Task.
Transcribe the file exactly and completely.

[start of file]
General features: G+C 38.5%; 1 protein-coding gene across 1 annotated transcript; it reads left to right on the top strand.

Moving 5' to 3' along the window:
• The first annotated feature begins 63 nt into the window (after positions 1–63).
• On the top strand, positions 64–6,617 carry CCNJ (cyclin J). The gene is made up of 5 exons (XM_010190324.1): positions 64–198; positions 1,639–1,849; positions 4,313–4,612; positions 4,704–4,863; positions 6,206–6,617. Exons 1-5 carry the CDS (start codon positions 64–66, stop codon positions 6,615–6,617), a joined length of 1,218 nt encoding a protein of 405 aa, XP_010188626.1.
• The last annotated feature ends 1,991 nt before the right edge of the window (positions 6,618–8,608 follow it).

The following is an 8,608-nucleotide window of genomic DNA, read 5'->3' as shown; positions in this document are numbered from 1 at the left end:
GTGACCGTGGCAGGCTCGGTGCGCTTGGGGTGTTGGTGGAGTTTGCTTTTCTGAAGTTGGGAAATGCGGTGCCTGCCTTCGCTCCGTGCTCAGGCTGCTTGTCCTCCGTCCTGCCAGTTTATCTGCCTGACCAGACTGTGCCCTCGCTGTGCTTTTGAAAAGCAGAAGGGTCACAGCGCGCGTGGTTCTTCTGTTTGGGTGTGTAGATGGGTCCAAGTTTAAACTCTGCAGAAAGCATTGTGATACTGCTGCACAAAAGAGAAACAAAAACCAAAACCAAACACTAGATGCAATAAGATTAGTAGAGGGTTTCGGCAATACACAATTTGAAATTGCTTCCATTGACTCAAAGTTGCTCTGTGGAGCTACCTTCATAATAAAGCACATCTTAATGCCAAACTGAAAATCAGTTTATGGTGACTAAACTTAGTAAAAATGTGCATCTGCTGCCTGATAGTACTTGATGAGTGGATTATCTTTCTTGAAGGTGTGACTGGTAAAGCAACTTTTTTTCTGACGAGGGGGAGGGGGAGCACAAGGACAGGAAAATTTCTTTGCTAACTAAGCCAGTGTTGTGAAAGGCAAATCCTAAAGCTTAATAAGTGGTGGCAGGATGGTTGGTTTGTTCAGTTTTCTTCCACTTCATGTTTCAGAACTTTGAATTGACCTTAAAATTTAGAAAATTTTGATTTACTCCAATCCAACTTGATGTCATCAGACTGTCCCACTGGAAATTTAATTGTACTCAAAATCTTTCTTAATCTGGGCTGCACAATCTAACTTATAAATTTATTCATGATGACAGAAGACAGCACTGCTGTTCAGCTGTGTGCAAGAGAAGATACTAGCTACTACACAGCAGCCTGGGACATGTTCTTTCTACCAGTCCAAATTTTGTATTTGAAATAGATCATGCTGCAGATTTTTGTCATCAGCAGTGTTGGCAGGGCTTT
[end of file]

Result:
General features: G+C 38.5%; 1 protein-coding gene across 1 annotated transcript; it reads left to right on the top strand.

Moving 5' to 3' along the window:
• The first annotated feature begins 63 nt into the window (after positions 1–63).
• On the top strand, positions 64–6,617 carry CCNJ (cyclin J). The gene is made up of 5 exons (XM_010190324.1): positions 64–198; positions 1,639–1,849; positions 4,313–4,612; positions 4,704–4,863; positions 6,206–6,617. Exons 1-5 carry the CDS (start codon positions 64–66, stop codon positions 6,615–6,617), a joined length of 1,218 nt encoding a protein of 405 aa, XP_010188626.1.
• The last annotated feature ends 1,991 nt before the right edge of the window (positions 6,618–8,608 follow it).

The following is an 8,608-nucleotide window of genomic DNA, read 5'->3' as shown; positions in this document are numbered from 1 at the left end:
GTGACCGTGGCAGGCTCGGTGCGCTTGGGGTGTTGGTGGAGTTTGCTTTTCTGAAGTTGGGAAATGCGGTGCCTGCCTTCGCTCCGTGCTCAGGCTGCTTGTCCTCCGTCCTGCCAGTTTATCTGCCTGACCAGACTGTGCCCTCGCTGTGCTTTTGAAAAGCAGAAGGGTCACAGCGCGCGTGGTTCTTCTGTTTGGGTGTGTAGATGGGTCCAAGTTTAAACTCTGCAGAAAGCATTGTGATACTGCTGCACAAAAGAGAAACAAAAACCAAAACCAAACACTAGATGCAATAAGATTAGTAGAGGGTTTCGGCAATACACAATTTGAAATTGCTTCCATTGACTCAAAGTTGCTCTGTGGAGCTACCTTCATAATAAAGCACATCTTAATGCCAAACTGAAAATCAGTTTATGGTGACTAAACTTAGTAAAAATGTGCATCTGCTGCCTGATAGTACTTGATGAGTGGATTATCTTTCTTGAAGGTGTGACTGGTAAAGCAACTTTTTTTCTGACGAGGGGGAGGGGGAGCACAAGGACAGGAAAATTTCTTTGCTAACTAAGCCAGTGTTGTGAAAGGCAAATCCTAAAGCTTAATAAGTGGTGGCAGGATGGTTGGTTTGTTCAGTTTTCTTCCACTTCATGTTTCAGAACTTTGAATTGACCTTAAAATTTAGAAAATTTTGATTTACTCCAATCCAACTTGATGTCATCAGACTGTCCCACTGGAAATTTAATTGTACTCAAAATCTTTCTTAATCTGGGCTGCACAATCTAACTTATAAATTTATTCATGATGACAGAAGACAGCACTGCTGTTCAGCTGTGTGCAAGAGAAGATACTAGCTACTACACAGCAGCCTGGGACATGTTCTTTCTACCAGTCCAAATTTTGTATTTGAAATAGATCATGCTGCAGATTTTTGTCATCAGCAGTGTTGGCAGGGCTTT